- In 2003 CPRE published satellite maps of the UK from 1993 and 2000 which showed, for the first time, how much light was spilling up into the night sky. The data revealed that light pollution increased by 26% in England and 24% across the United Kingdom as a whole. The maps have been used by local councils, National Park Authorities and Areas of Outstanding Natural Beauty (AONBs) in their Management Plans as a measure of light pollution in their areas. The maps were also used as evidence in the designation of Exmoor and Northumberland National Parks as Dark Sky Places. We are planning to launch new light pollution maps in 2016.
- CPRE was instrumental in the campaign for lighting to be made a statutory nuisance. The first UK law tackling light pollution came into force in 2006 in the Clean Neighbourhoods and Environment Act (2005). This means that councils have a duty to investigate lighting complaints and can take legal action against intrusive lighting, for example, poorly directed domestic security lighting.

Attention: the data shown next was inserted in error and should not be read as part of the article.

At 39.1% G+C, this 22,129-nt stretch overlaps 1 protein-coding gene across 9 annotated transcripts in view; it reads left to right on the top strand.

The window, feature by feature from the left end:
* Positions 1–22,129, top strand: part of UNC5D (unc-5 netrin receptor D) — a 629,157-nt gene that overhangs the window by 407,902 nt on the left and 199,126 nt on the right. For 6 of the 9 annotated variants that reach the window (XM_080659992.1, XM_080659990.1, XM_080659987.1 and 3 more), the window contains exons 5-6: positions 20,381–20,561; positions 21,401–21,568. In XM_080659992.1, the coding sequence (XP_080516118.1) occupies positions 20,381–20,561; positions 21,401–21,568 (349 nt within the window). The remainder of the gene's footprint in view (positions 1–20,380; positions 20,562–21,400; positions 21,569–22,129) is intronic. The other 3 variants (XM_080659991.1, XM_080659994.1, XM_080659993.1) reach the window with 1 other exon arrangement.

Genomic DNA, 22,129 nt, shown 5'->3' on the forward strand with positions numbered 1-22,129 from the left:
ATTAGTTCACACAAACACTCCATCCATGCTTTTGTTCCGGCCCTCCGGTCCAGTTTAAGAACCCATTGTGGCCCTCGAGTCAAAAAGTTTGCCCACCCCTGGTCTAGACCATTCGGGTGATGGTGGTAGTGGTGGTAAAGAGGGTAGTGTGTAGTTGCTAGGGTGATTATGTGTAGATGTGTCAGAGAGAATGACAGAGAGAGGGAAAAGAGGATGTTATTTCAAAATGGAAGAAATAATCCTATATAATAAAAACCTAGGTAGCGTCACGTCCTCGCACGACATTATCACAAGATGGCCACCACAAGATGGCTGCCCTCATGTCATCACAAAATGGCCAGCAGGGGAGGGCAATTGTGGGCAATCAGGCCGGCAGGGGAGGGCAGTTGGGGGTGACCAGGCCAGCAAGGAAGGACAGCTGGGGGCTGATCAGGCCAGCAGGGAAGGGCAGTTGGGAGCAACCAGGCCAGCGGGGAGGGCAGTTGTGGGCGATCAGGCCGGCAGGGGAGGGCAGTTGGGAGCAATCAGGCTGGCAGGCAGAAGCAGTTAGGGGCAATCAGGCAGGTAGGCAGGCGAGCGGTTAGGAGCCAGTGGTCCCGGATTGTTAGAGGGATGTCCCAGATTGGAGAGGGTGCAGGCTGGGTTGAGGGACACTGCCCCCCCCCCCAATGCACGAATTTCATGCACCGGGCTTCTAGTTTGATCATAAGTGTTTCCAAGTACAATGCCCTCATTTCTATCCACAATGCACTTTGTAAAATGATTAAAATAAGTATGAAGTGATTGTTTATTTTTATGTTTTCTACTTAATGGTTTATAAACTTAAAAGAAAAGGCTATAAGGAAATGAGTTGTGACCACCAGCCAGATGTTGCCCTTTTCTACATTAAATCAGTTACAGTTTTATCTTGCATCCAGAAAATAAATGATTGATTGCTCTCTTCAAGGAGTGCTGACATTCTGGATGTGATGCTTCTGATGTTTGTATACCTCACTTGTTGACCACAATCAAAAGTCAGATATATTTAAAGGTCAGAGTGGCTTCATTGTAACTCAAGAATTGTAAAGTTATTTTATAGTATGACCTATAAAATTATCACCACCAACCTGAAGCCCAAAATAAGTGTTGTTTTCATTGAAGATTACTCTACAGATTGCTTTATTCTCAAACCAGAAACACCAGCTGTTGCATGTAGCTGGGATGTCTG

- We held annual public Star Counts to gather evidence about how light pollution affects views of the night sky around the UK. The results showed that 54-59% of participants were living with severe light pollution and only 2-4% had truly dark skies. We used these findings to support our calls for national and local measures to tackle excessive lighting.
- In 2012, after many years campaigning, CPRE welcomed the first ever national policy to control light pollution in the National Planning Policy Framework. This means that local authorities should encourage good design, planning policies and decisions that limit the impact of light pollution from artificial light on local amenity, intrinsically dark landscapes and nature conservation.
- CPRE’s Shedding Light report was published in 2014 and was based on a survey of 83 English local authorities. The report explored their approach to lighting, both in planning and in management of street lighting (including part-night lighting and dimming schemes). The survey has helped us understand how decisions are made about lighting at the local level, highlighted examples of best practice and made a series of recommendations for how both county and district councils can improve how they manage lighting in their areas.
We have a long record of successes that demonstrate how vital CPRE’s role is in the campaign against light pollution: